Choosing Archival Documents
Using Instagram, I found two accounts that tell different narratives about the school I currently attend: Northeastern University. Northeastern SpeakOut is an account where survivors of sexual violence at Northeastern can anonymously share their experiences. April is Sexual Assault Awareness Month. Although this is not something I’ve personally experienced it is something that I’ve had to keep in mind. It is one of the most prevalent issues in the world, on college campuses, and especially for freshmen. Nuadmissions is Northeastern’s admissions instagram. It displays the aspects of the school that administration wishes to present to their customer base of incoming college freshmen. It is basically an advertisement on why people should go to Northeastern and therefore only shows the best, desirable aspects of the university experience. This is a stark contrast to my first source. With this in mind, I decided that I would like to create a poem that raises awareness about sexual assault on college campuses and honors the stories of survivors.
History of the Archive
An archive is a collection of historical documents or records providing information about a place, institution, or group of people. The internet itself is an archive and in a loose sense so are Instagram posts. Instagram is a place where users can document their personal lives, interact with friends, share their stories, advertise their businesses, and more. Since its creation about a decade ago in 2010, Instagram has gained somewhere close to 1.074 billion users worldwide, becoming one of the most popular social media apps. Northeastern SpeakOut is an affiliate of Northeastern SARC and is a relatively new account that has been sharing survivors’ experiences since August of 2020. It has a following of 1,252 and a total of 38 posts. In comparison, Nuadmissions has a much larger reach but less. It has been posting since 2014 with a following of 9,928 and total of 866 posts. Both are public archives.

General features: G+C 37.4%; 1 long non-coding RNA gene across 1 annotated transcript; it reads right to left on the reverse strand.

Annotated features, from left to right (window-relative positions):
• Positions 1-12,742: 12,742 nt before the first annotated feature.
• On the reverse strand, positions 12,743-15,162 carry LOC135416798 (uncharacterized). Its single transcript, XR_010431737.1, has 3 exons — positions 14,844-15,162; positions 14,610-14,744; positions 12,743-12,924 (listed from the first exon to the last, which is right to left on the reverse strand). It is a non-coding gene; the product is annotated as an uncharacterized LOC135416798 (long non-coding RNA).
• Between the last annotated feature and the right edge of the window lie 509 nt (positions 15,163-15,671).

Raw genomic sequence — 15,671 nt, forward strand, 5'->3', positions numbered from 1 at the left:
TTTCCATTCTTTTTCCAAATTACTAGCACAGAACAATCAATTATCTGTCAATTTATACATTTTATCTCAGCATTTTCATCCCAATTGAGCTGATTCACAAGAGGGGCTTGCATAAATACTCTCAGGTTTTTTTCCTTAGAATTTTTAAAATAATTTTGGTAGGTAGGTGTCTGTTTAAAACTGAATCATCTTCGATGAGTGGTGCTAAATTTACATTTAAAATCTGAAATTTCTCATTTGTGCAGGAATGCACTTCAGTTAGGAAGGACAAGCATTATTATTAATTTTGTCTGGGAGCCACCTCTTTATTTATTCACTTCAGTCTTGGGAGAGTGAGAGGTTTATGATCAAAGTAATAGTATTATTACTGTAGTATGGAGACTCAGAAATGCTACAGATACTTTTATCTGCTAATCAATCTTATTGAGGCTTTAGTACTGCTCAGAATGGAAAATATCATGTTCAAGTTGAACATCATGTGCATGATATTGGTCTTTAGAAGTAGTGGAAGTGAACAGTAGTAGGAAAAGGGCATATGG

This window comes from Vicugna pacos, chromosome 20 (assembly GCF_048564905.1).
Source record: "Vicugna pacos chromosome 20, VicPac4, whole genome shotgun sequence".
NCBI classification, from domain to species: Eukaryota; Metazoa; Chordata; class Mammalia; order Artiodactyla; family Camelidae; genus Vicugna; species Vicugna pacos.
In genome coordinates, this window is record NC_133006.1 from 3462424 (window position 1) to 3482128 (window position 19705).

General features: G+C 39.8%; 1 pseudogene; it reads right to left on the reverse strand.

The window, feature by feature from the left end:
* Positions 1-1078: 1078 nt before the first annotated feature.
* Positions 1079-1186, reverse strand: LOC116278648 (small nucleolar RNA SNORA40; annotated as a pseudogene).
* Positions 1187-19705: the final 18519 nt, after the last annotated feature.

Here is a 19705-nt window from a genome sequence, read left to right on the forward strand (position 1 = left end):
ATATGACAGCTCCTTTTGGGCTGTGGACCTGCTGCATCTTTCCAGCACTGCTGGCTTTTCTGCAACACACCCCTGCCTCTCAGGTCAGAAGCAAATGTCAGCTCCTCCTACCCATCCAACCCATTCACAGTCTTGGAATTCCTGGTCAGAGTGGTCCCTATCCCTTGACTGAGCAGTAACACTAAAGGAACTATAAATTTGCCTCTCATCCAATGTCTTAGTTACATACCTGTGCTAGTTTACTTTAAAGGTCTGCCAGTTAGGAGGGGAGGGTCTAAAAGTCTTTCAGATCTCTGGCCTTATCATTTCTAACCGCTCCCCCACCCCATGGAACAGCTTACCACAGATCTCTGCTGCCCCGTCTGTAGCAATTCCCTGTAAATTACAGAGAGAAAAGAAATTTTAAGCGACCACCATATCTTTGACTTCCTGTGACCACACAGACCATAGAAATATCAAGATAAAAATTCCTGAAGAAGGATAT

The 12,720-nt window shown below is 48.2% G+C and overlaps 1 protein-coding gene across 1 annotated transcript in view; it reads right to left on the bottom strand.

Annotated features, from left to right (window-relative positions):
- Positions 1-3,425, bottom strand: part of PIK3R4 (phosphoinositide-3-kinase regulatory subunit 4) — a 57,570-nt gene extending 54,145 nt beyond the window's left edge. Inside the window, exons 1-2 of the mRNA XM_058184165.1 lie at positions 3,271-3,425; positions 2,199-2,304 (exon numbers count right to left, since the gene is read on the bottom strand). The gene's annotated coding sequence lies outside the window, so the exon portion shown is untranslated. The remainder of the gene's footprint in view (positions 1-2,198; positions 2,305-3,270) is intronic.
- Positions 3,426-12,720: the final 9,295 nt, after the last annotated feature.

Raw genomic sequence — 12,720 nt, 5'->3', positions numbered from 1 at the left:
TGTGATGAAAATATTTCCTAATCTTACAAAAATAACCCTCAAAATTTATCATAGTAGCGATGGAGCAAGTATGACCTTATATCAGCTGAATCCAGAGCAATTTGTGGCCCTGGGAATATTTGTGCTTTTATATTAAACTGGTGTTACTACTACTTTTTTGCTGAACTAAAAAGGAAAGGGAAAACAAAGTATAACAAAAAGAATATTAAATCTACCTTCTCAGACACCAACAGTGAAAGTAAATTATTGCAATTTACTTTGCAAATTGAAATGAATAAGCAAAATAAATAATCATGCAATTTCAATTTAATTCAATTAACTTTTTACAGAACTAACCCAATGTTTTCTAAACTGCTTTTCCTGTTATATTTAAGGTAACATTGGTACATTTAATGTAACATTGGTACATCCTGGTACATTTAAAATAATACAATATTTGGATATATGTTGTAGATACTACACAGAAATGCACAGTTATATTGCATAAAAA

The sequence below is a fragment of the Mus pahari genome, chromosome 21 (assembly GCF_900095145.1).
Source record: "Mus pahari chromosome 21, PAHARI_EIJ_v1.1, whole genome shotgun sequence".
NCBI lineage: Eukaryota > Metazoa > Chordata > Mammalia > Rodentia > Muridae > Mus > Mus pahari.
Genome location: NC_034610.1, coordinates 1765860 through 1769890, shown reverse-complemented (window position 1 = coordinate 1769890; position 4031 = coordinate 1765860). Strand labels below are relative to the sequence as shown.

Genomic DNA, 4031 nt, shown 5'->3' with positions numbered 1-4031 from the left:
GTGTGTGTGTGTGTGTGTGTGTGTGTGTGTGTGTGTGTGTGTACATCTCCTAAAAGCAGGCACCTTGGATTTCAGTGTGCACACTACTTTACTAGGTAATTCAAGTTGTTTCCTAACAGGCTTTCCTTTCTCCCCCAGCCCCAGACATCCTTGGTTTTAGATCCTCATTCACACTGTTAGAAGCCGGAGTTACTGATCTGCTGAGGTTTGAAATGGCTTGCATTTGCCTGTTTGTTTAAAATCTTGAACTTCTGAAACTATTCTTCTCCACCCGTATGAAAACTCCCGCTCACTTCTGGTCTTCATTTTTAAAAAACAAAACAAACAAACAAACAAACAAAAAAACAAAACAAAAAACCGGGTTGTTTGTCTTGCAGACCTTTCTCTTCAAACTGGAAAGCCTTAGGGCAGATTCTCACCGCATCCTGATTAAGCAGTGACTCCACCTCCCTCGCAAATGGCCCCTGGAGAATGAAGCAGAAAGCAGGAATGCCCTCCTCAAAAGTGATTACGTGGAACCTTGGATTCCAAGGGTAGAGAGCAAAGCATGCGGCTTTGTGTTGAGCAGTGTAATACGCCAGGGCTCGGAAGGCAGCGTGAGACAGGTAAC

Thoughts on the Act of Remix
In both poems I used a printed silhouette as a base template for the poem. I then physically printed out my transcriptions of the archives, cut them up with scissors, rearranged the pieces cohesively, and then glued them down. I then scanned the physical papers into pdfs with CamScanner. Words and phrases that appear in the silhouette are sourced from Northeastern SpeakOut, while words and phrases that appear outside the silhouette are from Nuadmissions. This creates a sense of internal trauma and personal experience versus the external experience promised to us by Northeastern. I decided to use the same style in both poems to create a sense of cohesiveness as well as contrast because they are on the same subject but portray different aspects of said subject. My thoughts on the act of remix are that it reduces the workload of the poet. Instead of having to create raw original content on their own, sourcing words, vocabulary, emotions, remix gives the poet premade content for them to shape and direct accordingly. Inevitably in creating new meaning through the act of remix, some meaning and content from the original source are lost. Both of my poems are found poems. Found poetry is a type of poetry created by taking words and phrases from other sources and reframing them by making changes in spacing and lines, and by adding or deleting text. Creating a found poem is an act of remix itself which I found fitting for this assignment.